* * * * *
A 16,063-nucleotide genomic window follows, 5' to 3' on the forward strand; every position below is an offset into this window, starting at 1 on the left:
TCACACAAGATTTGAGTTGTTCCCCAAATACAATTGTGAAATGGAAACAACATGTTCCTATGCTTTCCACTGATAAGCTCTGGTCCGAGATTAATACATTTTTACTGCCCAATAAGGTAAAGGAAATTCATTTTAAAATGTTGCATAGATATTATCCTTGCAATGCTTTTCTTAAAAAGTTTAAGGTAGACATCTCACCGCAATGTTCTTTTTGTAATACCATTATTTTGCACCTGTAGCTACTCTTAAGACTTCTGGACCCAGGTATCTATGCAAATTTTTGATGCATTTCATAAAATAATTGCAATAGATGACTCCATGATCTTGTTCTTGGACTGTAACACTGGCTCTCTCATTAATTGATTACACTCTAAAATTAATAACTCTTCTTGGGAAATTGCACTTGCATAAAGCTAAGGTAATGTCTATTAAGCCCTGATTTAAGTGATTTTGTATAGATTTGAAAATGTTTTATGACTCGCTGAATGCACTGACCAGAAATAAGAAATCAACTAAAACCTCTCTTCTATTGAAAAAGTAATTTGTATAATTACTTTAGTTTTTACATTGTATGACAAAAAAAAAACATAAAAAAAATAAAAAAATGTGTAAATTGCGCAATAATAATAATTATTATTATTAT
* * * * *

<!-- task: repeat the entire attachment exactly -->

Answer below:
A 16,063-nucleotide genomic window follows, 5' to 3' on the forward strand; every position below is an offset into this window, starting at 1 on the left:
TCACACAAGATTTGAGTTGTTCCCCAAATACAATTGTGAAATGGAAACAACATGTTCCTATGCTTTCCACTGATAAGCTCTGGTCCGAGATTAATACATTTTTACTGCCCAATAAGGTAAAGGAAATTCATTTTAAAATGTTGCATAGATATTATCCTTGCAATGCTTTTCTTAAAAAGTTTAAGGTAGACATCTCACCGCAATGTTCTTTTTGTAATACCATTATTTTGCACCTGTAGCTACTCTTAAGACTTCTGGACCCAGGTATCTATGCAAATTTTTGATGCATTTCATAAAATAATTGCAATAGATGACTCCATGATCTTGTTCTTGGACTGTAACACTGGCTCTCTCATTAATTGATTACACTCTAAAATTAATAACTCTTCTTGGGAAATTGCACTTGCATAAAGCTAAGGTAATGTCTATTAAGCCCTGATTTAAGTGATTTTGTATAGATTTGAAAATGTTTTATGACTCGCTGAATGCACTGACCAGAAATAAGAAATCAACTAAAACCTCTCTTCTATTGAAAAAGTAATTTGTATAATTACTTTAGTTTTTACATTGTATGACAAAAAAAAAACATAAAAAAAATAAAAAAATGTGTAAATTGCGCAATAATAATAATTATTATTATTAT